Mom and Dad First: Keeping a Parent-First Perspective During Distance Learning
Everything has changed. Weeks ago, you dropped your child off at school five days each week. You went to work. You picked them up at 3:20. You made dinner. They went to bed. There was a schedule… a plan.
Now everything is different. Your children stay in their PJs for most of the day. Mediating disagreements and monitoring screen time is becoming your full-time job. On top of that, you may be feeling responsible for making sure that your children are learning during this time.
We get it. This time is challenging.
Among the stress of this shift to distance learning, we encourage moms and dads to be parents first. While it’s important to support your children with the time and tools they need for remote learning, parents can allow the teacher to focus on the results.
Here are five key areas of focus that can help you keep a parent-first perspective.
You may be feeling like your child’s mom AND his teacher during this time, but remember that your primary relationship is parent. When the line between mom and teacher blurs, contact your child’s teacher to come up with solutions. It’s the teacher’s job to focus on the results so that you can be your child’s mom.
There are a lot of emotions bubbling up during this time for children. Fear, frustration, and anxiety are normal and expected during uncertainty. Allow for sharing emotions at home. Listen and reassure, teaching children that we control our emotions, not pandemics or interruptions, and that God has good plans for each of us.
No, we didn’t choose this interruption to our lifestyle and routine, but there are some key things that we can learn. Help children identify how they are learning the skills of critical thinking and problem-solving; communication; collaboration; creativity; innovation; and trust in God. They’ll look back someday and remember those skills. Help them to see how this time can lead to growth.
There are some new things to grumble about lately, but there is so much to be thankful for. This is an unparalleled time for all to learn to recognize blessings such as: “Today, I am safe, have food, a roof over my head, and a cup of tea in my hand. My child gets to continue her education. We have the technology to allow us to see our family, even while we can’t visit in person.” Take turns sharing what you are thankful for around the dinner table, or start a gratitude jar as a family, collecting sheets of paper that list the little blessings each day.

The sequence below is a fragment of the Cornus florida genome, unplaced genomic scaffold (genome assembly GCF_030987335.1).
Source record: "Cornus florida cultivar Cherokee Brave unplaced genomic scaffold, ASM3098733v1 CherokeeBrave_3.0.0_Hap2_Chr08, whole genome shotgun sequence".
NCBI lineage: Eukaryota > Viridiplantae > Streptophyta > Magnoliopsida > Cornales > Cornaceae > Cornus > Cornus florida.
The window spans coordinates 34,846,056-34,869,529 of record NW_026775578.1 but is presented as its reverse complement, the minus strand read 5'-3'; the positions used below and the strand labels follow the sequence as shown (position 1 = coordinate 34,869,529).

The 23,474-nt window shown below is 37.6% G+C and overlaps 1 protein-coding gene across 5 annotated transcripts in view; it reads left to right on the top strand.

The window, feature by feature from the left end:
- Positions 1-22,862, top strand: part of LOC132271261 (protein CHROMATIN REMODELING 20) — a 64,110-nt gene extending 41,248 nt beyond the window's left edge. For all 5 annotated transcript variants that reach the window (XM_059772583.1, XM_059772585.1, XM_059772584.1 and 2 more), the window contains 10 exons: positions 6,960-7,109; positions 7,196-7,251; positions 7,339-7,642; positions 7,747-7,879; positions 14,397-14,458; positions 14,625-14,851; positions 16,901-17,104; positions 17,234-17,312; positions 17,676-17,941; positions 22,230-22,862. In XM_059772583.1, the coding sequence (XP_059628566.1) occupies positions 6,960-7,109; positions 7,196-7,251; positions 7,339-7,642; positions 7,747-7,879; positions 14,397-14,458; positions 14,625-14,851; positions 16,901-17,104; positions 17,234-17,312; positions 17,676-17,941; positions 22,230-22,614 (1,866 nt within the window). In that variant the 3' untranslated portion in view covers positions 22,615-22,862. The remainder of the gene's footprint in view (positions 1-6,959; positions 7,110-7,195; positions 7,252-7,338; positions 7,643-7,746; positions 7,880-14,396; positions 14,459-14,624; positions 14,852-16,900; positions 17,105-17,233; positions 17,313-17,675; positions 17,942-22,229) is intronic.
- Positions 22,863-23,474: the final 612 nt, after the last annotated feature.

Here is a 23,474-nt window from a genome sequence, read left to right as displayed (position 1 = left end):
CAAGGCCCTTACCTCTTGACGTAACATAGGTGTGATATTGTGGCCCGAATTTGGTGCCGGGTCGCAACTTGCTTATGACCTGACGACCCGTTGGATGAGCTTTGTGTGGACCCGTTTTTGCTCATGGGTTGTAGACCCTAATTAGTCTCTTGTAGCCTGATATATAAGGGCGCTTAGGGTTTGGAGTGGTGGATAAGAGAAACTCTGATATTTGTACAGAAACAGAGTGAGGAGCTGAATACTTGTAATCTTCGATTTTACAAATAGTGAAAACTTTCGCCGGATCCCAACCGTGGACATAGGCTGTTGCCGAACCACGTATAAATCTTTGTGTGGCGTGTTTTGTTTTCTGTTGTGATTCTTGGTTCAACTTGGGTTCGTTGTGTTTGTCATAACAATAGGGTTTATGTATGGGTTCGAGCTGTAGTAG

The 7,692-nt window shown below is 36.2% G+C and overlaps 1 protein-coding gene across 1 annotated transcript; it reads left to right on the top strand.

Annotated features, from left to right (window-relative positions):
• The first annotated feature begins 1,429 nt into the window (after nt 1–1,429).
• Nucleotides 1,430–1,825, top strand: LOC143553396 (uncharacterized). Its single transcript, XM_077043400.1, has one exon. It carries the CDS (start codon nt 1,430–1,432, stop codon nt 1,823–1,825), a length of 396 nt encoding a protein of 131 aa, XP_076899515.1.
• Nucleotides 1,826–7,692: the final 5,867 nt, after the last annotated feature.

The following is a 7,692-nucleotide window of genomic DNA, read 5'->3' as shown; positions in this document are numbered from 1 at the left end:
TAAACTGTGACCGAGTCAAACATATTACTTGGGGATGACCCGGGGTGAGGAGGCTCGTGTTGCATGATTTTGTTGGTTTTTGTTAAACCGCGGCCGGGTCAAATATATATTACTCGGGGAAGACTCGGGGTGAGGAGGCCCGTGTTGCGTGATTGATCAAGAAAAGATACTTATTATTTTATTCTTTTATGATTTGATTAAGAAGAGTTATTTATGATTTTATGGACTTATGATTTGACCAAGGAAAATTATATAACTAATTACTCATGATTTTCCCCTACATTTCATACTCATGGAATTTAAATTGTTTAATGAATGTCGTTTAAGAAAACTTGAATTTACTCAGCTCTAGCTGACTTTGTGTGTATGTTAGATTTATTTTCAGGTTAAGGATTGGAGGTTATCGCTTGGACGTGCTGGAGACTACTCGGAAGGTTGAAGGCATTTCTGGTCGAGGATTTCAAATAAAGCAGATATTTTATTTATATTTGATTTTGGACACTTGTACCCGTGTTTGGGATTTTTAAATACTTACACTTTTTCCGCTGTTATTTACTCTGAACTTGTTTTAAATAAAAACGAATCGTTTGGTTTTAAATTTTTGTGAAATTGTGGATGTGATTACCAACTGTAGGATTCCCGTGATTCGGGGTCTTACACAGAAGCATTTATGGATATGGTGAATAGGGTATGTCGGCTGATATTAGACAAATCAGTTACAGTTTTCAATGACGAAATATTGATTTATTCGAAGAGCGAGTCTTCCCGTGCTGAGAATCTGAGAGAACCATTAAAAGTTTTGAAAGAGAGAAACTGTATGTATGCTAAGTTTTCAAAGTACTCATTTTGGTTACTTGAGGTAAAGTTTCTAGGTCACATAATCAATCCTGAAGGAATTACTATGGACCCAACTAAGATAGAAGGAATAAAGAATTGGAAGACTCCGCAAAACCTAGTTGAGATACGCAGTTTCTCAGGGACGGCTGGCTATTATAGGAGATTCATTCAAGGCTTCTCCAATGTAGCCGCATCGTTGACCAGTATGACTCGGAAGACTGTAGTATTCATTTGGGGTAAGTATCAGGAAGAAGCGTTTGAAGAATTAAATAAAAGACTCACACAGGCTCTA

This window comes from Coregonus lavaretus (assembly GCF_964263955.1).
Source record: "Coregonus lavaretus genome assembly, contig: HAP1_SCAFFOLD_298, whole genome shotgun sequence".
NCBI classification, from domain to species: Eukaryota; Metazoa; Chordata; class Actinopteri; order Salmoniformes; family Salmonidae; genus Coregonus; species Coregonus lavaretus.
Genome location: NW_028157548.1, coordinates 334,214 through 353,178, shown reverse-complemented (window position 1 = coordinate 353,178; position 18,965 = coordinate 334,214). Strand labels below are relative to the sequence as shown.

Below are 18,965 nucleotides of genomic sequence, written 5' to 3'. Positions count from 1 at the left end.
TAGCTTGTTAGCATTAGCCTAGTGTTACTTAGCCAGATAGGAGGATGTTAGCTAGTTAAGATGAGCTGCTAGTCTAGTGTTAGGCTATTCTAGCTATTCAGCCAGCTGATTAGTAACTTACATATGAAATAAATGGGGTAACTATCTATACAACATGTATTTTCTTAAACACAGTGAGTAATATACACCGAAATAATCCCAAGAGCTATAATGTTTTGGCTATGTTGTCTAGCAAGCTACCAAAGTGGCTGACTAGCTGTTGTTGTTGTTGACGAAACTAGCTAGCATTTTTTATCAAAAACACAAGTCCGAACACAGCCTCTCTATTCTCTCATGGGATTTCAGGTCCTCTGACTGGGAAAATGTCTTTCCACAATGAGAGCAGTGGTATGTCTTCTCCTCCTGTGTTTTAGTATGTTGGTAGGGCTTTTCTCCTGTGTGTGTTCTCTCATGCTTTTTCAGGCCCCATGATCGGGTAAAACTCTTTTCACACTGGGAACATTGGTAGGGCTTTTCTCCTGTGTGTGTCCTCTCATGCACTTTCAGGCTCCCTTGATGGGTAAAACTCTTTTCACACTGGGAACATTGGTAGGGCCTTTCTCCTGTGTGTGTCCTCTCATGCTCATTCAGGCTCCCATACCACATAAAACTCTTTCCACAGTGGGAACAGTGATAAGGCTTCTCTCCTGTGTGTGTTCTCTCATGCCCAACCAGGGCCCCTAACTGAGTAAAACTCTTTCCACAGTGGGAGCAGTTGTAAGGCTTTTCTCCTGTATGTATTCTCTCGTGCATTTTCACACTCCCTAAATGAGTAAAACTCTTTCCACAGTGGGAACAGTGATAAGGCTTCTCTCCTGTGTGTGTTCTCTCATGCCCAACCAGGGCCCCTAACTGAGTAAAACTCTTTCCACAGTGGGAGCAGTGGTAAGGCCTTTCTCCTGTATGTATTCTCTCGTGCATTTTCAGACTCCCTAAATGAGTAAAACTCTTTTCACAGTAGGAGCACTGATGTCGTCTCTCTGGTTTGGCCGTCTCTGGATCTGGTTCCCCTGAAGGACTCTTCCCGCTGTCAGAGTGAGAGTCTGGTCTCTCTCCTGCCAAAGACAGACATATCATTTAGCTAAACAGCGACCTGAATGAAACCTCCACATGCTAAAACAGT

Appreciate your children and the potential God has built into each one. There may never again be a time like this where you spend so much time with your children day-in and day-out. You have probably learned a great deal about how your children learn or how they engage with their friends and teachers at school. Step back and allow yourself to reflect on your children’s God-given potential. Reflect on the beauty of their creativity, their love for learning, or their thirst for adventure.
At PCA, we see partnering with parents as a high and important calling. In this time, partnering with parents means that we’re committed to helping you be parents first. When difficulties arise with school, teachers are ready to receive feedback and troubleshoot so that you and your spouse can be mom and dad first.
PCA parents: Are you in need of additional support during this time? We’re creating options for you to receive the help you need.
- Click here to visit the Veracross Parent Portal. In the resources section, you’ll find a link to our Give Help/Get Help survey that will allow us to connect you with the help you need. You’ll also find a link to the PCA Tech Exchange, where you can give or receive tech support.
- Within the Veracross Parent Portal, you can also find contact info for your child’s teacher. Email is the preferred method for contacting teachers with questions or concerns.
- We’re eager to support you in prayer. If your family has any specific prayer requests, submit them to the Leadership Team using this link.